For the https connection to succeed, the fingerprint of the certificate is hard coded in the FW to obtain this for the AWS end point:

$ openssl x509 -noout -in <(openssl s_client -showcerts \
-servername v1l34k7c28.execute-api.us-east-1.amazonaws.com \
-connect v1l34k7c28.execute-api.us-east-1.amazonaws.com:443 &1 | \
awk '/BEGIN CERT/ {incert=1;} { if(incert) print $0;} /END CERT/ { incert=0; }') \
-fingerprint -sha1 | sed -e's/.*=//' -e's/:/ /g'

72 D4 00 92 77 37 50 C9 9B A1 38 FA 21 8A 9B FD BA CF CD 49

Arduino Code

The code below is extracted from what I actually used, you could do everything from setup() but mine is split to use loop() as well due to some debugging code omitted from this listing:

 * For Doorbell...
 * Board file: FireBeetle-ESP8266
 * Upload speed: 921600
 * CPU Freq: 80mhz
 * Flash size: 4M (3M SPIFFS)
 * ... defaults ...
 * Board file from:
 * https://raw.githubusercontent.com/DFRobot/FireBeetle-ESP8266/master/package_firebeetle8266_index.json

#include <time.h>

#include <ESP8266HTTPClient.h>
#include <ESP8266WiFi.h>
#include <WiFiClient.h>
#include <WiFiClientSecure.h>

static int battery_level = 0;
static bool doorbell_pressed = false;
static const char *ssid = "MyWifiNetwork";
static const char *password = "MyWifiPassword";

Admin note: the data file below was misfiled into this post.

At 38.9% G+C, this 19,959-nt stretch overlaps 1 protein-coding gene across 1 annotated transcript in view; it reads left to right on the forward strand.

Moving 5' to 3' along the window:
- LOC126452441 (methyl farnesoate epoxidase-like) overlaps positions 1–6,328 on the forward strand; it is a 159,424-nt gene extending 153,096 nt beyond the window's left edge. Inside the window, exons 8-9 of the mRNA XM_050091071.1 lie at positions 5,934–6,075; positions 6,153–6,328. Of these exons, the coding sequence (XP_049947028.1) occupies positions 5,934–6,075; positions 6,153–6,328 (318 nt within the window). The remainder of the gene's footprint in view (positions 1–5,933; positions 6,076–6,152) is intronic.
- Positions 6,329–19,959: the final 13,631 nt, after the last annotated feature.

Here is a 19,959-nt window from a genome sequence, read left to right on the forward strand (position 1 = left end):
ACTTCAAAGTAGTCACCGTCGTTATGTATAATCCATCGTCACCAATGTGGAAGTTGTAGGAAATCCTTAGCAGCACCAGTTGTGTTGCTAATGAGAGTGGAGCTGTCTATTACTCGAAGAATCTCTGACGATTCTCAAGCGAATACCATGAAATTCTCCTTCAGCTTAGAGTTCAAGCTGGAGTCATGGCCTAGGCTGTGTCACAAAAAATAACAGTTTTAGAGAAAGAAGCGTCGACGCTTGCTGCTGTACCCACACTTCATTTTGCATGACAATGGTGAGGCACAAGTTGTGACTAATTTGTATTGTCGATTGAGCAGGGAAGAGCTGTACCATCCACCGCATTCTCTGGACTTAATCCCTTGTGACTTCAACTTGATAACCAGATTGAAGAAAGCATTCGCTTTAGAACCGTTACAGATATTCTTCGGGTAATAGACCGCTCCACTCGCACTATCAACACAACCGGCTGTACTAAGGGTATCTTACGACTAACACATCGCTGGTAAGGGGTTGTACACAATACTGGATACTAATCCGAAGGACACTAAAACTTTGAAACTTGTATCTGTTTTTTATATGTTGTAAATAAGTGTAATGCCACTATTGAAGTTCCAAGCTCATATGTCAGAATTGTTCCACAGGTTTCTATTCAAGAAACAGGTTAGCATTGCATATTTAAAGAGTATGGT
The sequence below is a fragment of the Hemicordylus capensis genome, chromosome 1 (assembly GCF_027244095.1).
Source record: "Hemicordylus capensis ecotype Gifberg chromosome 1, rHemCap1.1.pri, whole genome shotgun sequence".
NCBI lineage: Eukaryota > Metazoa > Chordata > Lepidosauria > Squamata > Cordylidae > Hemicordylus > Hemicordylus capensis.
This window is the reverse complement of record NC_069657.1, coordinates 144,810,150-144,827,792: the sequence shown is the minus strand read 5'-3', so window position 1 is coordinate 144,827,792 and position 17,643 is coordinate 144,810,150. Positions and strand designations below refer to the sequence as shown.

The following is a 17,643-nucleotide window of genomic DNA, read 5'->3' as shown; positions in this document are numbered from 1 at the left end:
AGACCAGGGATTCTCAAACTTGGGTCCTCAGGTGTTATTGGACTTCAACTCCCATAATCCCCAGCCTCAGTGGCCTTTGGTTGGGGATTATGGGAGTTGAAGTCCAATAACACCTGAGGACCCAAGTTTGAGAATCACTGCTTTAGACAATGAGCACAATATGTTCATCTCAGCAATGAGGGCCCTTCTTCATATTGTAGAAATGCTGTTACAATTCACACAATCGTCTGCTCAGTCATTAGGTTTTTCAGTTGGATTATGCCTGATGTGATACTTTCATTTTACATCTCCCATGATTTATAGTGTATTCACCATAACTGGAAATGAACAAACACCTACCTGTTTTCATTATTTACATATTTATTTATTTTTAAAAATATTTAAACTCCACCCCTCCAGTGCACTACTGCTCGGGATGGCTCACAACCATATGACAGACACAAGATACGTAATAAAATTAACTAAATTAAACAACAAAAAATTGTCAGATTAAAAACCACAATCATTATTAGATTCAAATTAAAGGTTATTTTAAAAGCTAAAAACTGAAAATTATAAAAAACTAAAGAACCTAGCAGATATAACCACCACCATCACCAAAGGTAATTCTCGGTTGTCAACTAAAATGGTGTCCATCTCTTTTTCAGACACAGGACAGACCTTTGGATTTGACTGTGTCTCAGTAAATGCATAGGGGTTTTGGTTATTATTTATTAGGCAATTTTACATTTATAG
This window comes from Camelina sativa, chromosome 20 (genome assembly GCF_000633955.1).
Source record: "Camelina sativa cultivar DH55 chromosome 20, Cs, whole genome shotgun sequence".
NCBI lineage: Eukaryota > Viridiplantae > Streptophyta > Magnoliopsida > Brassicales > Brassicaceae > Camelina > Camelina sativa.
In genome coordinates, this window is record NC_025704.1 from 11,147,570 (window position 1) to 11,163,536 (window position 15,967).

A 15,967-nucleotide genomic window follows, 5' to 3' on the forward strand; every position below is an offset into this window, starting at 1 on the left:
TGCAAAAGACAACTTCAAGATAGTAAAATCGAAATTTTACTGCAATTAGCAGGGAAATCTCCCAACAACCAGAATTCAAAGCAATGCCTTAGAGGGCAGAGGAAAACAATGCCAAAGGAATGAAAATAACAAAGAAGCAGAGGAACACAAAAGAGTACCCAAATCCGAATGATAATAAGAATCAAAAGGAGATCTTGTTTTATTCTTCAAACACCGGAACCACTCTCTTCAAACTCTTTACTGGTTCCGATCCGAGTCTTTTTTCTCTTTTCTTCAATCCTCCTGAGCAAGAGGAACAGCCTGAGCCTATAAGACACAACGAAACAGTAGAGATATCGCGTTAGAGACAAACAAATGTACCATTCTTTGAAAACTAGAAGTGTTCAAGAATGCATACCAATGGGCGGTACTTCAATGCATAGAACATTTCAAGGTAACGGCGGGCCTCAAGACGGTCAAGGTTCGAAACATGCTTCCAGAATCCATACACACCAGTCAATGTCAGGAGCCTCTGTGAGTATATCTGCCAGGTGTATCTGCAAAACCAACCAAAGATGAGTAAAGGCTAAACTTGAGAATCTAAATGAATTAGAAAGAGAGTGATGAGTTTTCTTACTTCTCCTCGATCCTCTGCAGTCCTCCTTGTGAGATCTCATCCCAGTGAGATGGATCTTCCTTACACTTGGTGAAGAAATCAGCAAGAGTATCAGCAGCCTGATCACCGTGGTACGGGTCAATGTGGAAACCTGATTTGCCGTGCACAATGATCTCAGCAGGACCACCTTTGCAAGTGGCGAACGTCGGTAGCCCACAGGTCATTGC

void notify_AWS(void) {
  HTTPClient https;

  char URL[1024];
  snprintf(URL, 1024,
           WiFi.RSSI(), battery_level);
  const char *CA_SHA1 =
      "72 D4 00 92 77 37 50 C9 9B A1 38 FA 21 8A 9B FD BA CF CD 49";
  const char *API_KEY = "MyAPIKey";
  if (https.begin(URL, CA_SHA1)) {
    https.addHeader("X-Api-Key", API_KEY);
    https.addHeader("Content-Type", "application/json");

    int httpCode = https.GET();

void doorbell_deep_sleep(void) { ESP.deepSleep(0); }

void on_doorbell_pressed(void) { notify_AWS(); }

void read_battery_level(void) { battery_level = analogRead(A0); }

void setup() {

  WiFi.begin(ssid, password);

  while (WiFi.status() != WL_CONNECTED) {
    Serial.printf("Connecting to WiFi..\n");

  Serial.printf("Connected to the WiFi network\n");
  doorbell_pressed = true;


static int loop_count = 0;

void loop() {
  printf("Loop %d ...\n", loop_count);

  if (doorbell_pressed) {
    doorbell_pressed = false;

  Serial.printf("Heading to deep sleep\n");


Software (cloud)

Basic architecture:
APIGateway -> Lambda +-> SNS 
                     +-> CloudWatch
                     +-> AlexaPush
Lambda Function:
def notify_alexa():
    url = "https://api.notifymyecho.com/v1/NotifyMe?notification=Ding%20Dong!&accessCode=amzn1.X"
    with urllib.request.urlopen(url) as response:
        html = response.read()

def lambda_handler(event, context):
    client = boto3.client('sns')
    response = client.publish(
        Message='Ding Dong',


    return {
        'statusCode': 200,
        'body': json.dumps('Hello from Lambda!'),
        'sns_response': json.dumps(response)

We could not find a great way to do notifications on the echo, we previously had built some Alexa skills, and were comfortable with how the SDK works, but even so were unable to figure out push notifications in that ecosystem. Luckily Notify Me already solved this and by activating that skill we were able to get the push piece working, though not exactly as we would like.

The logging piece for the battery level is also not shown here.